A infertile couple who live next to a witch find plants on her land that help them conceive. The witch catches the husband stealing the plant one day. She agrees to spare the man's life if he hands over their daughter following her birth. The father reluctantly agrees.
Rapunzel is born and given to the witch as promised. The witch hides her away in a tall tower with only a small door high on top for an entrance. The witch gains entry by standing under the door and calling "Rapunzel! Rapunzel, let down your golden hair!" The girl then drops her long hair and the witch uses it to be carried up into her room.
One day a handsome prince happens by and hears the witch calling to the girl. That night the prince calls up to her and she pulls him up into her room. The two quickly fall in love and continue their nightly, secret encounters. Before long, Rapunzel admits to the witch that her dress has become too tight through the stomach (I guess that's one way of describing it). The witch is infuriated and cuts off Rapunzel's hair and banishes her to the forest to die alone. Apparently, the Germans were hardliners against single-motherhood.
The prince calls up, not knowing the witch is waiting in ambush. The witch lowers the hair and the prince is pulled up to the room. To his surprise, he finds the old woman instead of his love. The witch pushes him out of the tower and he falls to the wild plants below and is blinded by the thorns. He wanders the forest blind and alone. Apparently, the Germans were hardliners against dead-beat dads.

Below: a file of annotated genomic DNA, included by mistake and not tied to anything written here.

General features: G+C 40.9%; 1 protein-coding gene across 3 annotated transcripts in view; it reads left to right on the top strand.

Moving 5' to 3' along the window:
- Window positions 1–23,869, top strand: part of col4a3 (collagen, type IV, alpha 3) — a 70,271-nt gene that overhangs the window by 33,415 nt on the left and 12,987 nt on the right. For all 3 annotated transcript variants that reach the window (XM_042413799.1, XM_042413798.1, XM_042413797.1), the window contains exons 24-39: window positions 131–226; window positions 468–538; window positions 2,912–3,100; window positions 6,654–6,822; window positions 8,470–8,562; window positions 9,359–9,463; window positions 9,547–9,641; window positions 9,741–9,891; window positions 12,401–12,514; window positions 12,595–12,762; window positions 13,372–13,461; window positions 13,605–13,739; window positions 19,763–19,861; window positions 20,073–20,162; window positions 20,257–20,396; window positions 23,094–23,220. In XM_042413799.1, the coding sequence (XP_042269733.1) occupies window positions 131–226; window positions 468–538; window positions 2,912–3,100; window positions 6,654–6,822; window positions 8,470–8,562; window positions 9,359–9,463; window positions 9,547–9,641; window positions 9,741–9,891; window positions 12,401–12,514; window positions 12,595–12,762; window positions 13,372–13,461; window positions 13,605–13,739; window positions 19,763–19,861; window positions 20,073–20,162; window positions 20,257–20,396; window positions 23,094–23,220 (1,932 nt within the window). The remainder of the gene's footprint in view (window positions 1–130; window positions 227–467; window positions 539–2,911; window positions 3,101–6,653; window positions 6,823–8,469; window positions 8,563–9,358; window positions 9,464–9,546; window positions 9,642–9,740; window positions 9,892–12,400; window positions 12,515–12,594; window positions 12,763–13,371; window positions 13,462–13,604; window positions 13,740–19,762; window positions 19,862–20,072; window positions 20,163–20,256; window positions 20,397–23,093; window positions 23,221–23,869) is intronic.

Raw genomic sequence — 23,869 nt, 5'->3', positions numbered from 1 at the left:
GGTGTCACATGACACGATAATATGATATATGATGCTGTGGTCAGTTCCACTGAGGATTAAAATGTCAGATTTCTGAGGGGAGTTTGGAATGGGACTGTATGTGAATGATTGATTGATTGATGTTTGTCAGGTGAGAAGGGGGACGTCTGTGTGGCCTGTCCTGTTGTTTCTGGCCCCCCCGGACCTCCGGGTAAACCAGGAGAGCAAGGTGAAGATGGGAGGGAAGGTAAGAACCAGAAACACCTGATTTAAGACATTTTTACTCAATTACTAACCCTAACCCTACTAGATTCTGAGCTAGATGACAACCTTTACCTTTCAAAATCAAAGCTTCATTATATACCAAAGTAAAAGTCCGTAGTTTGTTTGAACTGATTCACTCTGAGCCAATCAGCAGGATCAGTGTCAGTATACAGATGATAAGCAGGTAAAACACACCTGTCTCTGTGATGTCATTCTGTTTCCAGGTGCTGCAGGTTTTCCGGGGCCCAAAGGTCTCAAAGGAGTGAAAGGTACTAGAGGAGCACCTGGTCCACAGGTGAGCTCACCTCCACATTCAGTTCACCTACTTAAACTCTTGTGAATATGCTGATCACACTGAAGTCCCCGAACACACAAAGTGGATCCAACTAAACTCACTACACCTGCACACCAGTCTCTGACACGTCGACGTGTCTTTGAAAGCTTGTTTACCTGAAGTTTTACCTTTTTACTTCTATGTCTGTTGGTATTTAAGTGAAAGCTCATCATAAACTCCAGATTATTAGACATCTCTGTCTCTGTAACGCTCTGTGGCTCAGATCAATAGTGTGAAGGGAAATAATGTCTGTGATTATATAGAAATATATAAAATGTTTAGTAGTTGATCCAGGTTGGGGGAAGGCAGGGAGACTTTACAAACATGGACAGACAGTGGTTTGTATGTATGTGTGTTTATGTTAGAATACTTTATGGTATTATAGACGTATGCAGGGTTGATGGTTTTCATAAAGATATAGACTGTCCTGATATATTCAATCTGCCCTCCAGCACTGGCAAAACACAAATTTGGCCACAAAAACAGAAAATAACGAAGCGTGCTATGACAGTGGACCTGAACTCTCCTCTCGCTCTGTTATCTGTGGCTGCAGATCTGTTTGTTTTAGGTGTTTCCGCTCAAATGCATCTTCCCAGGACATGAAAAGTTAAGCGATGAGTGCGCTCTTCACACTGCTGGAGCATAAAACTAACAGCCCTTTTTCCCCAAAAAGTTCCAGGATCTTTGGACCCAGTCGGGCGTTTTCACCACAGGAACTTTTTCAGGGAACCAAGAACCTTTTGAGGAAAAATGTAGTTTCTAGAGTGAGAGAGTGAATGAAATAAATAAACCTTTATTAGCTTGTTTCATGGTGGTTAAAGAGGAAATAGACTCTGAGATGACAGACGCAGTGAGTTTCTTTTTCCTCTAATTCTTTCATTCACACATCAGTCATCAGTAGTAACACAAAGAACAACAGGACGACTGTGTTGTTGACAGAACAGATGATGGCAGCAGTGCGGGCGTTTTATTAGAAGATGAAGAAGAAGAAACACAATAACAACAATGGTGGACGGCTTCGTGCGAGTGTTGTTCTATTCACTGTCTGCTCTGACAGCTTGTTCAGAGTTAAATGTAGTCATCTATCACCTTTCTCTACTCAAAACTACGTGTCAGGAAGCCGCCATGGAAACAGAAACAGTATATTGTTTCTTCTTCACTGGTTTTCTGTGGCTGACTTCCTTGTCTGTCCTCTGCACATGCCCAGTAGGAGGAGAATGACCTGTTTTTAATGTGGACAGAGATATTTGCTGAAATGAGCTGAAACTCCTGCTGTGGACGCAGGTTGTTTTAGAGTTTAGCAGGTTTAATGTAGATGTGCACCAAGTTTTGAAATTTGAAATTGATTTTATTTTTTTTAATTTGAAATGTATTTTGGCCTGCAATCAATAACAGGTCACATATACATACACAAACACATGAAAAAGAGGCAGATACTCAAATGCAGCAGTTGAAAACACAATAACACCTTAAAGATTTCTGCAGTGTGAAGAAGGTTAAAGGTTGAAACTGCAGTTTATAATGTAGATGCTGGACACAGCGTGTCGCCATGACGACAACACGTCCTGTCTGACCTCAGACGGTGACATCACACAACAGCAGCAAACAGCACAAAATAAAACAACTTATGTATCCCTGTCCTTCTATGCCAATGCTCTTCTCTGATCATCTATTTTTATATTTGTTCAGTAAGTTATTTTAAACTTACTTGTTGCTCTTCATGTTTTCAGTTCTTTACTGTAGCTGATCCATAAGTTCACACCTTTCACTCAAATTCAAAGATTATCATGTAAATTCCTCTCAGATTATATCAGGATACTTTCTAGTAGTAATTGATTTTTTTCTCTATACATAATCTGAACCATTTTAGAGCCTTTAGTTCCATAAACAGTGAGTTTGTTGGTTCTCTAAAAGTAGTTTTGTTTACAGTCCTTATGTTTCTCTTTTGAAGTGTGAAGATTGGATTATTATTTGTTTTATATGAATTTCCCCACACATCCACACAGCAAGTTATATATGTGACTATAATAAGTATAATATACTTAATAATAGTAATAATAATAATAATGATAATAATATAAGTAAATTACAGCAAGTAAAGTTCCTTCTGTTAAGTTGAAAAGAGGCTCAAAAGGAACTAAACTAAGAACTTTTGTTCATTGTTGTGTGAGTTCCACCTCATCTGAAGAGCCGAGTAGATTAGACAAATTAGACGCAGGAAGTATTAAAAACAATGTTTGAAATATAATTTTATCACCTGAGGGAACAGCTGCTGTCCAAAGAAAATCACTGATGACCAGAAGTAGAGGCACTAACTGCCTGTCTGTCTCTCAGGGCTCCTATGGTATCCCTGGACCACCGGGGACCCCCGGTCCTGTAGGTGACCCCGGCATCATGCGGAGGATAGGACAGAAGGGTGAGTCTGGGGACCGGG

The prince, alone in the woods, hears the sound of Rapunzel singing by a brook. He finds her and his condition saddens the girl. She cries and her tears heal his blinded eyes. The two, reunited and healthy, return to his kingdom and get married and have children of their own.
Black and white because yin and yang, because tall and small, introverted extroverted, blonde brown, the good the bad, the black the white, everything is in opposition in the film. And I need the film to have this little poetry. Is it real? Is it a dream? Is it a fairy tale?
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